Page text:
The judge threw out the charges against website designer who had been accused of unlawful transfer and laundering of bitcoins.

An interesting legal case has been heard in Miami recently. Miami-Dade Circuit Judge Teresa Mary Pooler rejected a claim against website designer Michell Espinoza, 32, who had been accused of illegal transmitting and laundering of $1,500 worth of bitcoins. Undercover detectives told him that they wanted to use the bitcoins to buy stolen credit-card numbers.

The detectives found Espinoza through a Bitcoin exchange site, They met three times: on Lincoln Road, at an ice cream shop and in a hotel room. Espinoza was arrested along with another man, Pascal Reid, who pleaded guilty to acting as an unlicensed money broker and was sentenced to probation.

While hearing the case, Judge Teresa Mary Pooler was governed by the statement that bitcoin is not actually money, “tangible wealth” and “cannot be hidden under a mattress like cash and gold bars.” The cryptocurrency is not backed by any government or bank.

“The court is not an expert in economics; however, it is very clear, even to someone with limited knowledge in the area, the Bitcoin has a long way to go before it the equivalent of money,” Pooler wrote in an eight-page order.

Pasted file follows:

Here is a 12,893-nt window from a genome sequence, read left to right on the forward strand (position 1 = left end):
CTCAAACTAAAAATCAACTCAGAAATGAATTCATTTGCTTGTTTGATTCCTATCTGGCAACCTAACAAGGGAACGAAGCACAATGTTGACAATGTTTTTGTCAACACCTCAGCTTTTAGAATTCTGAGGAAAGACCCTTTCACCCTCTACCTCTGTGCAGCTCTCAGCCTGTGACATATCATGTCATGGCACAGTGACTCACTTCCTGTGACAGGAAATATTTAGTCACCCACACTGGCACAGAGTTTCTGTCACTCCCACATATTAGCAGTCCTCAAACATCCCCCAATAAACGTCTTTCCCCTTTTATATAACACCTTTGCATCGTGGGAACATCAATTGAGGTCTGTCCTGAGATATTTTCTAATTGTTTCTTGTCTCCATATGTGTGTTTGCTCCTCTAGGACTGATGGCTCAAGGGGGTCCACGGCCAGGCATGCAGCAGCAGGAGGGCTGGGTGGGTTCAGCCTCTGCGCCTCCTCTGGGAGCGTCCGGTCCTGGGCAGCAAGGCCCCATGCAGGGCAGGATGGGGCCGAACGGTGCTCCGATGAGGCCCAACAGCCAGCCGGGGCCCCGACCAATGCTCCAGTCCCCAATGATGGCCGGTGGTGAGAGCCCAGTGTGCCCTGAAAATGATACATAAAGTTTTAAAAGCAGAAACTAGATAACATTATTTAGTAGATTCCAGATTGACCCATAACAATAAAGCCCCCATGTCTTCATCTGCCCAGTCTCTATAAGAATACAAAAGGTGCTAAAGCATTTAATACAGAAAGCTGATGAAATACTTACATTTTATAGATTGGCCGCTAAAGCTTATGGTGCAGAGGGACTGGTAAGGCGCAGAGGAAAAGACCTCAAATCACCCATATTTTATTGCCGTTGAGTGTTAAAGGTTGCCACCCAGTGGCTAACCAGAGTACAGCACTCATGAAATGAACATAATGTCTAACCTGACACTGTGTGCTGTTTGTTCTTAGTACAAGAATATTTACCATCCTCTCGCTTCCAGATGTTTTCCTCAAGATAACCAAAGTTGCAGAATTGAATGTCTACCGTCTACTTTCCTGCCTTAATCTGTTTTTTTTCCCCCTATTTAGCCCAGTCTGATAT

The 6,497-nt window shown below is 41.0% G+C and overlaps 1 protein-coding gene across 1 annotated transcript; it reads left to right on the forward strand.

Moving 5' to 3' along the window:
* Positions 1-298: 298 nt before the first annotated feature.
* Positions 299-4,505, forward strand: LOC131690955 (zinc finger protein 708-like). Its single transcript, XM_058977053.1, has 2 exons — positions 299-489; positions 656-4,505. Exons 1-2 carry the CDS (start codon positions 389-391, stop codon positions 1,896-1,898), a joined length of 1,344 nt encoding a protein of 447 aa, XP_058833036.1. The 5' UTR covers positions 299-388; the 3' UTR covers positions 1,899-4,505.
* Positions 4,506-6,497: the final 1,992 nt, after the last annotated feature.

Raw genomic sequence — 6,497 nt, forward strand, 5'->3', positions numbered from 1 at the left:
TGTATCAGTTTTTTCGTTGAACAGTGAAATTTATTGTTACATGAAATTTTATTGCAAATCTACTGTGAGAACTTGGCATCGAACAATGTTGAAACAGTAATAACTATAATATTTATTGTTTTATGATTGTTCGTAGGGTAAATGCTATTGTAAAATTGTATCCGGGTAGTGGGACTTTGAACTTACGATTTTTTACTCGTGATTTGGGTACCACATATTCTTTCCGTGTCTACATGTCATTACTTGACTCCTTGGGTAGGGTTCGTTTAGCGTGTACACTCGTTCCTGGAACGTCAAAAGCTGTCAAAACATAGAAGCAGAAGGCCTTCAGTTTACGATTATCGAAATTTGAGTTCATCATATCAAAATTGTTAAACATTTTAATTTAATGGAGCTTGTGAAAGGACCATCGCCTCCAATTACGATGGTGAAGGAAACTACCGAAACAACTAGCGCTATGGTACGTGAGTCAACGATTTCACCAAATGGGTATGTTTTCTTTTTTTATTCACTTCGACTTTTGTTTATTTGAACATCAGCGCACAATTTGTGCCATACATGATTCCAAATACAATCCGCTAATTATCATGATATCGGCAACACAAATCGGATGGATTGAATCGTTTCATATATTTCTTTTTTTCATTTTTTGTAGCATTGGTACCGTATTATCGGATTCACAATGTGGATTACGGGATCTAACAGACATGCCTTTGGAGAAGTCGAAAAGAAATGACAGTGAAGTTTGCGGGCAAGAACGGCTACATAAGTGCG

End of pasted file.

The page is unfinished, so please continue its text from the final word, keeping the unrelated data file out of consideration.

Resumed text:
The judge also marked that according to Florida law, money laundering means that someone is engaged in a financial transaction that will promote illegal activity. The definition is too obscure for the bitcoin.

“This court is unwilling to punish a man for selling his property to another, when his actions fall under a statute that is so vaguely written that even legal professionals have difficulty finding a singular meaning,” the judge said.

It is necessary to admit that bitcoin experts approved of the judge’s decision saying that it promotes the mainstream use of the cryptocurrency and “offers a roadmap to governments across the world that have struggled to understand and regulate it.”

Espinoza’s attorney, Rene Palomino, called the judge’s decision “beautifully written” and said: “At least it gives the Bitcoin community some guidance that what my client did was not illegal. What he basically did was sell his own personal property. Michell Espinoza did not violate the law, plain and simple.”

Barry University economics professor Charles Evans supported the idea that bitcoin is not actually money.

“Basically, it’s poker chips that people are willing to buy from you. Bitcoin is perfect for small-scale cross-border transactions and we are international in this area,” Evans said. “If somebody from Venezuela needs a hammer, now that person can send Bitcoin to his cousin in Miami, that cousin can sell the Bitcoin, go buy the hammer and send it to Venezuela.”

According to Evans, there is no central government or bank that backs bitcoin, like the United States does the dollar. Indeed, there are attempts to regulate the cryptocurrency, but they remain to be a messy hodgepodge from state to state, country to country.

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